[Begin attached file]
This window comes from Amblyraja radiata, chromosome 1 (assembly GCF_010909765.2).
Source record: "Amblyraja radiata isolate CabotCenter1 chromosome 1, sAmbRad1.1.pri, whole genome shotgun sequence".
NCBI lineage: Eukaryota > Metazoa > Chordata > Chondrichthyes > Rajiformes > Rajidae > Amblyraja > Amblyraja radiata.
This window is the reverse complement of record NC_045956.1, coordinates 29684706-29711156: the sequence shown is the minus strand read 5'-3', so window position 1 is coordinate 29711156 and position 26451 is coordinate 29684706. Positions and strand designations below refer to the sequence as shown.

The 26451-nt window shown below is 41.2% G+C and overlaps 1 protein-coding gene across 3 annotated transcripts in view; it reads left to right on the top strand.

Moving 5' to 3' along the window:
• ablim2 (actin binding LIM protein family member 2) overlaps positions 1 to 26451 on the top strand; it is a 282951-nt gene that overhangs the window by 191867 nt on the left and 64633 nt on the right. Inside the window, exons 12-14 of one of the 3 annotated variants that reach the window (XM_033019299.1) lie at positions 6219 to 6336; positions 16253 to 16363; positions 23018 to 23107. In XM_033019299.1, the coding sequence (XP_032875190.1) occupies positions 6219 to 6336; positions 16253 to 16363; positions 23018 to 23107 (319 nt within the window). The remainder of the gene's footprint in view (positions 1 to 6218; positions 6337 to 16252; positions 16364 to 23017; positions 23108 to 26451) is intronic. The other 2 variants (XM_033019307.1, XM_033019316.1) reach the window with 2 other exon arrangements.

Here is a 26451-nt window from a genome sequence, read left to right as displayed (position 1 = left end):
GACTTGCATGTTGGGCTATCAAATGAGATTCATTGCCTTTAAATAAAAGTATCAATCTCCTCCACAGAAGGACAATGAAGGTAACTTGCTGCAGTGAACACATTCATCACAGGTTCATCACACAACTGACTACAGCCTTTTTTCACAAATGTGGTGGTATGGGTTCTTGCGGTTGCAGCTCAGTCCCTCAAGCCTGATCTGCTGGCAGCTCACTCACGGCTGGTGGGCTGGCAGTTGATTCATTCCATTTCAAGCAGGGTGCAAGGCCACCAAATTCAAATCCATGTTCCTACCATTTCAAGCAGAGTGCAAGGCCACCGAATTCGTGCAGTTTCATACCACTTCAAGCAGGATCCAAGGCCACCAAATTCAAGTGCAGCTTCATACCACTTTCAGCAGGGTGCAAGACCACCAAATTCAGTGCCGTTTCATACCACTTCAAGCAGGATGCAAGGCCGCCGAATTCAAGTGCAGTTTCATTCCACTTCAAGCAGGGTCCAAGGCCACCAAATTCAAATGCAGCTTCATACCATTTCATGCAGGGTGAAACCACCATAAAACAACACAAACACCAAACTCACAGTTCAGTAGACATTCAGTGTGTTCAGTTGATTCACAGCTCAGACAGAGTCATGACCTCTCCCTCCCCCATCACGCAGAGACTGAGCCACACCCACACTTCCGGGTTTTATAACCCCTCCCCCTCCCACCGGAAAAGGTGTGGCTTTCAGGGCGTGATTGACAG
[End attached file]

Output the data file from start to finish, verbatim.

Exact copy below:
This window comes from Amblyraja radiata, chromosome 1 (assembly GCF_010909765.2).
Source record: "Amblyraja radiata isolate CabotCenter1 chromosome 1, sAmbRad1.1.pri, whole genome shotgun sequence".
NCBI lineage: Eukaryota > Metazoa > Chordata > Chondrichthyes > Rajiformes > Rajidae > Amblyraja > Amblyraja radiata.
This window is the reverse complement of record NC_045956.1, coordinates 29684706-29711156: the sequence shown is the minus strand read 5'-3', so window position 1 is coordinate 29711156 and position 26451 is coordinate 29684706. Positions and strand designations below refer to the sequence as shown.

The 26451-nt window shown below is 41.2% G+C and overlaps 1 protein-coding gene across 3 annotated transcripts in view; it reads left to right on the top strand.

Moving 5' to 3' along the window:
• ablim2 (actin binding LIM protein family member 2) overlaps positions 1 to 26451 on the top strand; it is a 282951-nt gene that overhangs the window by 191867 nt on the left and 64633 nt on the right. Inside the window, exons 12-14 of one of the 3 annotated variants that reach the window (XM_033019299.1) lie at positions 6219 to 6336; positions 16253 to 16363; positions 23018 to 23107. In XM_033019299.1, the coding sequence (XP_032875190.1) occupies positions 6219 to 6336; positions 16253 to 16363; positions 23018 to 23107 (319 nt within the window). The remainder of the gene's footprint in view (positions 1 to 6218; positions 6337 to 16252; positions 16364 to 23017; positions 23108 to 26451) is intronic. The other 2 variants (XM_033019307.1, XM_033019316.1) reach the window with 2 other exon arrangements.

Here is a 26451-nt window from a genome sequence, read left to right as displayed (position 1 = left end):
GACTTGCATGTTGGGCTATCAAATGAGATTCATTGCCTTTAAATAAAAGTATCAATCTCCTCCACAGAAGGACAATGAAGGTAACTTGCTGCAGTGAACACATTCATCACAGGTTCATCACACAACTGACTACAGCCTTTTTTCACAAATGTGGTGGTATGGGTTCTTGCGGTTGCAGCTCAGTCCCTCAAGCCTGATCTGCTGGCAGCTCACTCACGGCTGGTGGGCTGGCAGTTGATTCATTCCATTTCAAGCAGGGTGCAAGGCCACCAAATTCAAATCCATGTTCCTACCATTTCAAGCAGAGTGCAAGGCCACCGAATTCGTGCAGTTTCATACCACTTCAAGCAGGATCCAAGGCCACCAAATTCAAGTGCAGCTTCATACCACTTTCAGCAGGGTGCAAGACCACCAAATTCAGTGCCGTTTCATACCACTTCAAGCAGGATGCAAGGCCGCCGAATTCAAGTGCAGTTTCATTCCACTTCAAGCAGGGTCCAAGGCCACCAAATTCAAATGCAGCTTCATACCATTTCATGCAGGGTGAAACCACCATAAAACAACACAAACACCAAACTCACAGTTCAGTAGACATTCAGTGTGTTCAGTTGATTCACAGCTCAGACAGAGTCATGACCTCTCCCTCCCCCATCACGCAGAGACTGAGCCACACCCACACTTCCGGGTTTTATAACCCCTCCCCCTCCCACCGGAAAAGGTGTGGCTTTCAGGGCGTGATTGACAG